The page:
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Virgin Atlantic Cooks Up A Festive Surprise For Christmas Travelers

With the Christmas holidays fast approaching, Richard Bransons’ Virgin Atlantic has decided to offer passengers special Christmas meals from December 24 until December 26. In a statement released on Friday, December 17, 2021, the Crawley-headquartered airline said it would offer passengers a fun and festive menu to help them get into the spirit of Christmas while cruising at 38,000 feet.

Virgin Atlantic to offer a traditional Christmas dinner on select flights.Photo: Getty Images.

The airline went on to say that it would be rolling out a similar festive menu for passengers traveling over New Year. Traditional in the United Kingdom, roast turkey is the main Christmas Day meal along with stuffing and all the other trimmings. Virgin Atlantic chefs know this and plan to replicate a traditional Christmas Day lunch for all Virgin Atlantic passengers.

Virgin Atlantic to offer passengers mince pies

If you are worried about Turkey causing drowsiness because it is packed with an amino acid nutrient called tryptophan, you don’t have to worry. As well as the roast bird, Virgin Atlantic chefs have developed a cranberry and thyme-crusted salmon fillet. Virgin Atlantic says it will also offer passengers what it calls a mouth-watering millionaire’s chocolate yule log for those of you with a sweet tooth. There will also be a dreamy cheese platter for all savory lovers if sweets aren’t your thing.

Virgin Atlantic catering
Virgin Atlantic Upper-Class Christmas meal. Photo: Virgin Atlantic

Virgin also says, what would Christmas be without mince pies and some lovely Swiss Lindt chocolate. If you are not British, you may be unfamiliar with mince pies. As the name suggests, they are a pastry with a filling made up of a mixture of dried fruits and spices. While mince pies might not be everyone’s cup of tea, they are a must-have at every British Christmas dinner.

New Years Eve champagne on select flights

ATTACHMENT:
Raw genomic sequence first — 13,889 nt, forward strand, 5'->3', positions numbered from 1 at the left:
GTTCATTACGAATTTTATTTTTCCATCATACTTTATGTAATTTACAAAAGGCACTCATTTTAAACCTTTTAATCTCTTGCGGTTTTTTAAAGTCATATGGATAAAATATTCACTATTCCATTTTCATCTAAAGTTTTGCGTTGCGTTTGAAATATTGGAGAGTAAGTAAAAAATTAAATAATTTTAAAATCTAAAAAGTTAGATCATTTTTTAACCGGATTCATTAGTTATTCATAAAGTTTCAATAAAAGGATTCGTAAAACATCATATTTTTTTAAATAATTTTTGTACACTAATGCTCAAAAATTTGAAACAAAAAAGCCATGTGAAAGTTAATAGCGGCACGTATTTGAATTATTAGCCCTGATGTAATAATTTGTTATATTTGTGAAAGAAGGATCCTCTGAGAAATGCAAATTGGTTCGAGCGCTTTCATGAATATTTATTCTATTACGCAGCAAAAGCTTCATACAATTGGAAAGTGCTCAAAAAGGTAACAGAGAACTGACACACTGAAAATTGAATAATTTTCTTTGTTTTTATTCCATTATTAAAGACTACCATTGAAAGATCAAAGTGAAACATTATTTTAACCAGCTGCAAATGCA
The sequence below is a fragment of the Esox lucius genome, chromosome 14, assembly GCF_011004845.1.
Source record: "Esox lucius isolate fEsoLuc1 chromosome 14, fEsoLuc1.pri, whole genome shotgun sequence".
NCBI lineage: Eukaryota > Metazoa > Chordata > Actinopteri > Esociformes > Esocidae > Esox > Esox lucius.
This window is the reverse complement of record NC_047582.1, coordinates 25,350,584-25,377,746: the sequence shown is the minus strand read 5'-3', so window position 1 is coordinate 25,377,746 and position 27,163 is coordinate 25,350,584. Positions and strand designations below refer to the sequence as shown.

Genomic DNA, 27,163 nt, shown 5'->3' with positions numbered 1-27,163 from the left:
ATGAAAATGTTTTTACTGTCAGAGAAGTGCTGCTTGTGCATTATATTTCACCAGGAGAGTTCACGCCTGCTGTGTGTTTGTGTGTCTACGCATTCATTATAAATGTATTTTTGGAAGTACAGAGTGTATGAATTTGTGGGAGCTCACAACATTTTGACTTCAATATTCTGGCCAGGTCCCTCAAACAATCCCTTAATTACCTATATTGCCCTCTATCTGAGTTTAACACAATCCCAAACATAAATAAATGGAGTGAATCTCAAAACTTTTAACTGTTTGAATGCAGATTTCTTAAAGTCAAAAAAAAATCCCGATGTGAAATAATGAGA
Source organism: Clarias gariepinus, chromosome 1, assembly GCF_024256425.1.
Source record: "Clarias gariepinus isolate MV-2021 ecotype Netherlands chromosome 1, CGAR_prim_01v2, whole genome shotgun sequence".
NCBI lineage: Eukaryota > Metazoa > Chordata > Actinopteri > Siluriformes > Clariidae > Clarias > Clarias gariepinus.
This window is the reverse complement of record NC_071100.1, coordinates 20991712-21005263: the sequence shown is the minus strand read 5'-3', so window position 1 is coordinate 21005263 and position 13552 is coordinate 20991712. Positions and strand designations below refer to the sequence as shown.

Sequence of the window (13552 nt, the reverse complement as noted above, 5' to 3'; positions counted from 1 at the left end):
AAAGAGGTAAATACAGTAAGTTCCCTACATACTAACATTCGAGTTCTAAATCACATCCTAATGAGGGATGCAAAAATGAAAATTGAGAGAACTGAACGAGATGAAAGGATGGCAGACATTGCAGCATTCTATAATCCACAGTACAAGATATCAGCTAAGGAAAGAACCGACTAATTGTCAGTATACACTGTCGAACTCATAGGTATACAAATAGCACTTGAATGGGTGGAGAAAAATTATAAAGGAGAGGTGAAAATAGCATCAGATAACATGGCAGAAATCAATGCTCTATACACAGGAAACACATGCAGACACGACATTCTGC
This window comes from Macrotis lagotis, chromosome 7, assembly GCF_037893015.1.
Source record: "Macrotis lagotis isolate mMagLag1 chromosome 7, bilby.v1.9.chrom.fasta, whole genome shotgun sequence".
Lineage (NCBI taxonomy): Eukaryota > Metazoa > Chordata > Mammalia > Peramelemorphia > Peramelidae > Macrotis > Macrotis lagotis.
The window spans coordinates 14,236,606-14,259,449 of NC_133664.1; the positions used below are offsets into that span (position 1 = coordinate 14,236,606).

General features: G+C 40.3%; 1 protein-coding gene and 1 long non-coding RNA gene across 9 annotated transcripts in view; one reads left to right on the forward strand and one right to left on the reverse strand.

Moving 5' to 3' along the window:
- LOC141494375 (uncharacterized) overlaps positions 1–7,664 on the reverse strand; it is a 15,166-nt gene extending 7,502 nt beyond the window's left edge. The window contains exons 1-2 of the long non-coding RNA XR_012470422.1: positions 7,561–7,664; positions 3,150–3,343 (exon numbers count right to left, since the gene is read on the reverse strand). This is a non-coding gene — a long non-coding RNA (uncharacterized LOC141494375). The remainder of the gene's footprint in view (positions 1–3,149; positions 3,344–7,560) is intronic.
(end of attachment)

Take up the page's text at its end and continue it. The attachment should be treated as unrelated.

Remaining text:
To celebrate the New Year and prolong the festivities, Virgin Atlantic says it is going all out to see in the New Year in style. Customers on select flights who happen to be airborne when the clock counts down to midnight on New Year’s Eve will be offered a glass of bubbly and a milk chocolate star.

economyclass catering Virgin Atlantic
Economy class Christmas meal. Photo: Virgin Atlantic

In what has been a challenging year for the aviation industry and people as a whole, Virgin Atlantic Holidays says it has seen an increase in demand for vacations at 5-star resorts. Virgin Atlantic also says that after months of travel restrictions that kept families apart, customers are increasing the length of their stays while visiting loved ones overseas.

Virgin Atlantic wants to make it a special experience

When speaking about the upcoming holidays and what Virgin Atlantic has planned, Chief Customer and Operating Officer at Virgin Atlantic, Corneel Koster, said:

“We know customers are so looking forward to their holidays or to be with their loved ones over the festive period, so we are eager to delight our customers from the moment they board our flights this Christmas. Surprising our customers with delicious feasts and treats is our way of creating memories and saying thank you for choosing to travel with Virgin Atlantic.

“Understanding the current challenges, our teams will ensure all customers fly safe and well and are more than ready to celebrate the festive period onboard, as we get our customers to their destinations in style. Many of our customers are flying to reunite with friends and family, so it’s incredibly important to us that we help make this a special experience.”

Will you be flying with Virgin Atlantic over the holidays? If so, please tell us what you are looking forward to the most in the comments.

Did you miss our previous article…


They’re Back: British Airways Puts Portland And Pittsburgh Flights On Sale